Postgraduate Profiles: John Harrison – How ‘Godly’ was Gloucester?

This post comes from MA by Research student John Harrison, who is being supervised by Dr Erin Peters. 

Most major studies on the English Revolution and English Civil War mention Gloucester in some capacity. Some, such as John Morrill’s Essays on the Nature of the English Revolution even make reference to “Godly Gloucester”. Despite this, no study has yet been undertaken to assess whether or not the City of Gloucester was indeed ‘godly’. This study, “How ‘godly’ was Gloucester? Delineating religious belief in print and local government in Seventeenth Century Gloucester”, is intended to investigate the basis of Gloucester’s reputation among historians as ‘godly’.

A definition of ‘Godly’ will be formed through a reading of Seventeenth century Puritan theology, such as the Rev Thomas Watson’s A Godly Mans Picture (1666) and John Downame’s A Guide to Godlynesse (1629). The basis of the study is formed around over fifteen printed sources authored by socially prominent Gloucester citizens and politicians. This will be supplemented with around ninety pages of public records including minutes from council meetings and the court of aldermen. Due to the nature of the source base, the study will take quite a ‘top down’ approach, attempting to assess the extent to which the theology and ideology of the upper social classes of Gloucester. It is my hope that this study will break new ground, widen the field of Seventeenth Century English Religious History, and perhaps even provide a foundation for further studies around Seventeenth Century Gloucester.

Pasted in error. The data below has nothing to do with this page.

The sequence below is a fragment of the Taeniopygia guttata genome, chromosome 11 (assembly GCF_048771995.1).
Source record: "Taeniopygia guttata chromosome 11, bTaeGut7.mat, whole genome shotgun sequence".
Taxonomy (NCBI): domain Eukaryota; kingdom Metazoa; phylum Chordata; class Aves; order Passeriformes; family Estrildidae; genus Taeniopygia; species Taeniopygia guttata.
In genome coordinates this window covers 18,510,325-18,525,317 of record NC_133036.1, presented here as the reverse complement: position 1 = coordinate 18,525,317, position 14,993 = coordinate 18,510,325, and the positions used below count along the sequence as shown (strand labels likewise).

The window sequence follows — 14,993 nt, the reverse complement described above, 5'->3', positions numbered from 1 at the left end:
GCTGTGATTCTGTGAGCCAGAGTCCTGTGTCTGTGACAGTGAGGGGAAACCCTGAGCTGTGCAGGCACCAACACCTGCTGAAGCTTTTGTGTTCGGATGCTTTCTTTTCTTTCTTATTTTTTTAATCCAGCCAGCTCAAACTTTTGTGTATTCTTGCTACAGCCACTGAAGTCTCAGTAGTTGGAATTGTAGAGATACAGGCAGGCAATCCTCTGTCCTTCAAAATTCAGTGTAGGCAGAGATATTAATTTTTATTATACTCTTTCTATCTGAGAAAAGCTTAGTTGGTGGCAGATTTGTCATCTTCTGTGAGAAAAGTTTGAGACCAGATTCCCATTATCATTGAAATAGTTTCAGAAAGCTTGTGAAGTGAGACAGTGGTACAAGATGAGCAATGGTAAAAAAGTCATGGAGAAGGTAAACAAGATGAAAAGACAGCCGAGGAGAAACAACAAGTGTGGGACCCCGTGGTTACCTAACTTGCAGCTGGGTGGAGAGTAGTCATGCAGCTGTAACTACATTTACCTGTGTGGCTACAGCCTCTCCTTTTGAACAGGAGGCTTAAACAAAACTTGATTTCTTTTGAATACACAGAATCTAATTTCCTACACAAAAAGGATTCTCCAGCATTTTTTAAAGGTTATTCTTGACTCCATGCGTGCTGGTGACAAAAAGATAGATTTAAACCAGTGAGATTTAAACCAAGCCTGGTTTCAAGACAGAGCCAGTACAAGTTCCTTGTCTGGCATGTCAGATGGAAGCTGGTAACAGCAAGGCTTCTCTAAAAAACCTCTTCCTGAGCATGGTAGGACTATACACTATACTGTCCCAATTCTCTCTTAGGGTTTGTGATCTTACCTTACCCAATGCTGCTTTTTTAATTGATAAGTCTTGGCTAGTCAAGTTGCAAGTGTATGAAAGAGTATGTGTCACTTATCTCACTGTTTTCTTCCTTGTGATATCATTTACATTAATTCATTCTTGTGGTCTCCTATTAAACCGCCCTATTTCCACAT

Featured image: Plan of Gloucester 1610, taken from J. Speed’s map of Gloucestershire, ©JRS Whiting, obtained from Gloucester Civic Trust[Accessed 13/7/2018]

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